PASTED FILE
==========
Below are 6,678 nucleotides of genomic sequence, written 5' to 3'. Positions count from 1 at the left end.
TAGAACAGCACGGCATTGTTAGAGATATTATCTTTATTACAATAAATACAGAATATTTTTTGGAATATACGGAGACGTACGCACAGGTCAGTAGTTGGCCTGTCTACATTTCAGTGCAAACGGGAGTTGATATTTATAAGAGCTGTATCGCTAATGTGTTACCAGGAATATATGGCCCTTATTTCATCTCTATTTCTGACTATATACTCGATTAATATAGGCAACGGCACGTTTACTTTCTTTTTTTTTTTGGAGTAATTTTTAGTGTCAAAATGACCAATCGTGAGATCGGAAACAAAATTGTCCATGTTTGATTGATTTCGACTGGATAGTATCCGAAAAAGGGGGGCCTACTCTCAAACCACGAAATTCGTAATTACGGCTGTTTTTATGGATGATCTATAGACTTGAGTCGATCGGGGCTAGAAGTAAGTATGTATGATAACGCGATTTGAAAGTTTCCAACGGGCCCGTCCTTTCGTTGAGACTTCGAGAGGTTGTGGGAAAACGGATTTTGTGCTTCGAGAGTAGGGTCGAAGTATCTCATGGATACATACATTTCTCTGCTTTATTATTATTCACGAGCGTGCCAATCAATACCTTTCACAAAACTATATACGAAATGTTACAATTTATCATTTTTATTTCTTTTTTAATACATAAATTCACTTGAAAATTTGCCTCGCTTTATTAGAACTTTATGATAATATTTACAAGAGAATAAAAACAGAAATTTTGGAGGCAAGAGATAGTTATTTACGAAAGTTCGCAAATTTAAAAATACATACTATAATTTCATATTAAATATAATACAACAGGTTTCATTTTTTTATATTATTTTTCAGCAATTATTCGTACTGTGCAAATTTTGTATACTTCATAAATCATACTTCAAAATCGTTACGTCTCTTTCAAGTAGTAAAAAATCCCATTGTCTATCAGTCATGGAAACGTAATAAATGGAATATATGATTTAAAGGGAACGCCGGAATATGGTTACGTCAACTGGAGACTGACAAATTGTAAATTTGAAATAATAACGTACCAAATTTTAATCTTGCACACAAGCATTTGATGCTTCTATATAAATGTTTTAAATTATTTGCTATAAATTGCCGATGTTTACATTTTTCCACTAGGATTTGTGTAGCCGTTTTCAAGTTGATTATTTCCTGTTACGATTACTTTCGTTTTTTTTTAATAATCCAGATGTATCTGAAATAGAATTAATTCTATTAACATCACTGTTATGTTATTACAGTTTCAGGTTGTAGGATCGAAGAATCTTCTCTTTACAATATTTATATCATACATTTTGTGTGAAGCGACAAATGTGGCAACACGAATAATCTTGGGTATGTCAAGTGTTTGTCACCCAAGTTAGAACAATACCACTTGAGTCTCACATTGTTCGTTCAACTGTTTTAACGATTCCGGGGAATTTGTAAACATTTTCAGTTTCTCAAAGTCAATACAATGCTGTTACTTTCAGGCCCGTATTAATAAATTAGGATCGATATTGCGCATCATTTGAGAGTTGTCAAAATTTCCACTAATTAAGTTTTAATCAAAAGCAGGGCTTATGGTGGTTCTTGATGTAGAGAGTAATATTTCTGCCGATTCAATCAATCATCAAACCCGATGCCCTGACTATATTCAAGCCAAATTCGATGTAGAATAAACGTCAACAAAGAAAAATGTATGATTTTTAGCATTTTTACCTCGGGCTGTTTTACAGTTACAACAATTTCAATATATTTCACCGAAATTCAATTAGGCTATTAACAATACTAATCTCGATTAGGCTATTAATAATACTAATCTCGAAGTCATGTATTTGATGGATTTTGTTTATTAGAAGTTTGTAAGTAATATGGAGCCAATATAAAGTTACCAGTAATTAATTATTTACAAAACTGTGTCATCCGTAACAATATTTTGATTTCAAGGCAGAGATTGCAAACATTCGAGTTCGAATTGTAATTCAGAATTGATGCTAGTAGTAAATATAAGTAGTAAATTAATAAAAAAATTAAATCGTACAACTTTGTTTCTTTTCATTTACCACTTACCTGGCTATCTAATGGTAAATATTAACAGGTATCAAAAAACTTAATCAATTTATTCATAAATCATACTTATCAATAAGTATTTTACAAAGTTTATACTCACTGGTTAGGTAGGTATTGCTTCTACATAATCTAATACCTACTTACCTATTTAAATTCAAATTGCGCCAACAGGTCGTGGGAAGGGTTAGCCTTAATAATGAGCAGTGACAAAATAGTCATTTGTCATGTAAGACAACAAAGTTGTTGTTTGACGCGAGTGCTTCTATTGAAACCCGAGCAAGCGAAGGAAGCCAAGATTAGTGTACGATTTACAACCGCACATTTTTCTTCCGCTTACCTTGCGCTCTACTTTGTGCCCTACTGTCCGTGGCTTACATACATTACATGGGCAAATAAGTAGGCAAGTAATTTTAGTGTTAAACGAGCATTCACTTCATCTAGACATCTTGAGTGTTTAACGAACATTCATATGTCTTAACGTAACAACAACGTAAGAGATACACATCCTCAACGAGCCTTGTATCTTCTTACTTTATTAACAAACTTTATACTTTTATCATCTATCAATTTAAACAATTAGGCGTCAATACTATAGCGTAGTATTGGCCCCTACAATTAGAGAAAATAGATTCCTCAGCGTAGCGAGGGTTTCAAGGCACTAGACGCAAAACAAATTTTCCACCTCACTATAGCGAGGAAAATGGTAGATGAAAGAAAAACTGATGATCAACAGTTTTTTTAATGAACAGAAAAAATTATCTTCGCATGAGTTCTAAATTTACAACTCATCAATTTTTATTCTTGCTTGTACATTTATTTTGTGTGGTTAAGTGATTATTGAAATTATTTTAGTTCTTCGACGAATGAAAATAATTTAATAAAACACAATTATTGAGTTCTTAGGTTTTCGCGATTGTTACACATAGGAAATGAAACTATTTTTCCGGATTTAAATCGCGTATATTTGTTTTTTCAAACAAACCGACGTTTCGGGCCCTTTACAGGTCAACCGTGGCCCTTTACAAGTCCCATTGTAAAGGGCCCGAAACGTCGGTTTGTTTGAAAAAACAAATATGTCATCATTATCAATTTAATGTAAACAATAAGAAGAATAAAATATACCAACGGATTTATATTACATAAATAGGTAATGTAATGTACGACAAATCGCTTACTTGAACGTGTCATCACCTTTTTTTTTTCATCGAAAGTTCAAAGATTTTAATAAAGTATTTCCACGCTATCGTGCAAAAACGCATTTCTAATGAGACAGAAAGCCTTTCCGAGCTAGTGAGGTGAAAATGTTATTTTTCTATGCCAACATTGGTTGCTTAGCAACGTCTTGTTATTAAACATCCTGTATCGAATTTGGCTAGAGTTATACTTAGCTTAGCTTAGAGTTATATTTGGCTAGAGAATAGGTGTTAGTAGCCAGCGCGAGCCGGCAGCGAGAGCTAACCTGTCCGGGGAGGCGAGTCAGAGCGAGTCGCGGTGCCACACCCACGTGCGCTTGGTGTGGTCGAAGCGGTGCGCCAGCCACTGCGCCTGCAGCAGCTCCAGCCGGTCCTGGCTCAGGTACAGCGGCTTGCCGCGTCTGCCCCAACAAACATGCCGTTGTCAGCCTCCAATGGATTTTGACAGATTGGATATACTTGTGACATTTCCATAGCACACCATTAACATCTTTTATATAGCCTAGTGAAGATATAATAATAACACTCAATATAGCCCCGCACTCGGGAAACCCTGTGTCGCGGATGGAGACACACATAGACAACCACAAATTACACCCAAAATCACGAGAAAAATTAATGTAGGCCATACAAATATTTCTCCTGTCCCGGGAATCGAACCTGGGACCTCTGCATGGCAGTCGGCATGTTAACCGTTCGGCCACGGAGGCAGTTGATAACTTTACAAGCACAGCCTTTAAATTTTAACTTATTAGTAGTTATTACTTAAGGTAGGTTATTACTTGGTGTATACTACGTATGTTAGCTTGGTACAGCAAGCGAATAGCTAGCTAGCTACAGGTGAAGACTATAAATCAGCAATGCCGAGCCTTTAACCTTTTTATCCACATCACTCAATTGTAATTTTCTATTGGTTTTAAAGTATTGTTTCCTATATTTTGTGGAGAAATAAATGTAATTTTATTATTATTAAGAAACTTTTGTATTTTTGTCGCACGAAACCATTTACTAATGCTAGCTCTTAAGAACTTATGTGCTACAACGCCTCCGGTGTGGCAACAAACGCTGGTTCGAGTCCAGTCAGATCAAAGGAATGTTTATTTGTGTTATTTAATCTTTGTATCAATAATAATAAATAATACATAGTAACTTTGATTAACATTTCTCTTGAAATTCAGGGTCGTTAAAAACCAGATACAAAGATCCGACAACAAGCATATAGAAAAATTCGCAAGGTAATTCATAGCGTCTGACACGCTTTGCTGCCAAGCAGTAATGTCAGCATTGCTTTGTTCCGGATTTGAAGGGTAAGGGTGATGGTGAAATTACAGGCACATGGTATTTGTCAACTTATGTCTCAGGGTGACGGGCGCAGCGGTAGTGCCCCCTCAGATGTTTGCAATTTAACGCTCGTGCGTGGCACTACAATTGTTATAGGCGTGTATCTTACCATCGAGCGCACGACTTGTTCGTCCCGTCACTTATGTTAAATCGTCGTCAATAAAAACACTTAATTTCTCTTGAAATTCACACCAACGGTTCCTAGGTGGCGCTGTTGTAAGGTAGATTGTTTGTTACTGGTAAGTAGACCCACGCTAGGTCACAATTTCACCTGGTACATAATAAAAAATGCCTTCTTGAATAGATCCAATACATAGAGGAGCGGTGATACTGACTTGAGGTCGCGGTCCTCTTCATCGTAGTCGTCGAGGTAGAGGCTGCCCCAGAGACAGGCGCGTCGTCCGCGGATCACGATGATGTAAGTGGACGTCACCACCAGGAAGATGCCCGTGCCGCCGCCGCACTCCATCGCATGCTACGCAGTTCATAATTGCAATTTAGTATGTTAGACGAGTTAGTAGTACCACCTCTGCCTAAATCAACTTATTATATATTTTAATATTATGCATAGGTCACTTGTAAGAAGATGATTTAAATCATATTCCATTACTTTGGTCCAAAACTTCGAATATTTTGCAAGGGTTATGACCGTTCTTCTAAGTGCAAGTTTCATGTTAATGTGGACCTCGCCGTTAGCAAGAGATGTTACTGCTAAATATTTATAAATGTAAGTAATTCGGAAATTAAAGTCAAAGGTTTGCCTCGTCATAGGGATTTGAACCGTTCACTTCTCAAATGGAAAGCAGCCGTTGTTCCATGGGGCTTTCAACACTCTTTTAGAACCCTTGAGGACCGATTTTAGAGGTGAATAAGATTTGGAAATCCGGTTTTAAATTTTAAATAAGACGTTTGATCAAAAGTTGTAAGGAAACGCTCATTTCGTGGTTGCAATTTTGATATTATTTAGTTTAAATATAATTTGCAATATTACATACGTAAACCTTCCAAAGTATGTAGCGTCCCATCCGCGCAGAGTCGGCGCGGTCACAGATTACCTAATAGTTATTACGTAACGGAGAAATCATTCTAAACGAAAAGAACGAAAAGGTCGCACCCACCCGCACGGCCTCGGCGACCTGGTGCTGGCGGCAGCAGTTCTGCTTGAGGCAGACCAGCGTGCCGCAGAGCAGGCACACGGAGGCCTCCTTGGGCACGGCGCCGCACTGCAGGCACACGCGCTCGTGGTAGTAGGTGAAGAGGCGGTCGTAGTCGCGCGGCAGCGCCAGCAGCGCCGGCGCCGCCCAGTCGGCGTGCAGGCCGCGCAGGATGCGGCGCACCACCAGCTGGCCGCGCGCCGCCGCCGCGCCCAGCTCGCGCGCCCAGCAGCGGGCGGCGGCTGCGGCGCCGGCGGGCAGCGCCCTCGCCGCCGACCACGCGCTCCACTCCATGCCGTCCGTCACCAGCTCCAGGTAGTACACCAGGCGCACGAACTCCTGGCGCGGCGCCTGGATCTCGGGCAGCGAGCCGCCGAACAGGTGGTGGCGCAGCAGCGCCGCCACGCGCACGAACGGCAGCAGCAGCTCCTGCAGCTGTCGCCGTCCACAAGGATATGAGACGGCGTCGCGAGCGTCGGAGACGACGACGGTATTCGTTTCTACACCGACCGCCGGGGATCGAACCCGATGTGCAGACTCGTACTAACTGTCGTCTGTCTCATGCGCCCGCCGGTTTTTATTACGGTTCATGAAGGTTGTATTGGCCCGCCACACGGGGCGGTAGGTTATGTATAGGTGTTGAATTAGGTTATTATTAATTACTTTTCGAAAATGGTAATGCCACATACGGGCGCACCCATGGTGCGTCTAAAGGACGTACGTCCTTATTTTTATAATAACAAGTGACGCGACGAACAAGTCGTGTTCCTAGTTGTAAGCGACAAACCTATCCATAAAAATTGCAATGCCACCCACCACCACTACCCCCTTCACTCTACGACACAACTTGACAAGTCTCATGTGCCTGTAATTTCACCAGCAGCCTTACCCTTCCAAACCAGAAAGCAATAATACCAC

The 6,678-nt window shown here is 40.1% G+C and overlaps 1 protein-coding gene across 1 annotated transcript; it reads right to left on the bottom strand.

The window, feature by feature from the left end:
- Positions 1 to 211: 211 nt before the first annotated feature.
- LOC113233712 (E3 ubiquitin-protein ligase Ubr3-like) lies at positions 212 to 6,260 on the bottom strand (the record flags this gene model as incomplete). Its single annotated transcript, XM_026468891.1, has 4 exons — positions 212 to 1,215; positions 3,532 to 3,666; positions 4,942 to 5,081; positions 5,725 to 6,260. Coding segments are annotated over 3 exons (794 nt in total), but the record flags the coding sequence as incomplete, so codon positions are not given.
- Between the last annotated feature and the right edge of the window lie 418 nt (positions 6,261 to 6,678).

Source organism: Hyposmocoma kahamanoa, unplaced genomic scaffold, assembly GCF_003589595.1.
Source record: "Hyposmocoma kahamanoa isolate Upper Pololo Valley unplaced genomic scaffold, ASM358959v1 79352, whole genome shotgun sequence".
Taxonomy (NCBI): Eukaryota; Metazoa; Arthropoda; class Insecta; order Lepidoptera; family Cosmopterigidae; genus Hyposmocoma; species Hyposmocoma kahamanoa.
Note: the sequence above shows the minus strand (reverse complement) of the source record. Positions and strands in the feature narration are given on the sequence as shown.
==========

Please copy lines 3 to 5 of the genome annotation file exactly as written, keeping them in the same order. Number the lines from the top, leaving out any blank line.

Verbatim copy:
The 6,678-nt window shown here is 40.1% G+C and overlaps 1 protein-coding gene across 1 annotated transcript; it reads right to left on the bottom strand.

The window, feature by feature from the left end:
- Positions 1 to 211: 211 nt before the first annotated feature.